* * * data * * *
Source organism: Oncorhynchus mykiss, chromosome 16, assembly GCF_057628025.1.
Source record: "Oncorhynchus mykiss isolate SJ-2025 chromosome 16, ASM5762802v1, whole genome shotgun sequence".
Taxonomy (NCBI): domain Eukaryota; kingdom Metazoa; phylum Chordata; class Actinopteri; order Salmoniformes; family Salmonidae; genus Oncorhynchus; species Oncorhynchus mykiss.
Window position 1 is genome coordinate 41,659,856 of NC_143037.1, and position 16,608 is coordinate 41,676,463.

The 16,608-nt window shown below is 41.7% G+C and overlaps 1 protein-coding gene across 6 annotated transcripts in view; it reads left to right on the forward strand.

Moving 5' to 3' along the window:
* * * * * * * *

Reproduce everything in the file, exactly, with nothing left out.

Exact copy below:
Source organism: Oncorhynchus mykiss, chromosome 16, assembly GCF_057628025.1.
Source record: "Oncorhynchus mykiss isolate SJ-2025 chromosome 16, ASM5762802v1, whole genome shotgun sequence".
Taxonomy (NCBI): domain Eukaryota; kingdom Metazoa; phylum Chordata; class Actinopteri; order Salmoniformes; family Salmonidae; genus Oncorhynchus; species Oncorhynchus mykiss.
Window position 1 is genome coordinate 41,659,856 of NC_143037.1, and position 16,608 is coordinate 41,676,463.

The 16,608-nt window shown below is 41.7% G+C and overlaps 1 protein-coding gene across 6 annotated transcripts in view; it reads left to right on the forward strand.

Moving 5' to 3' along the window: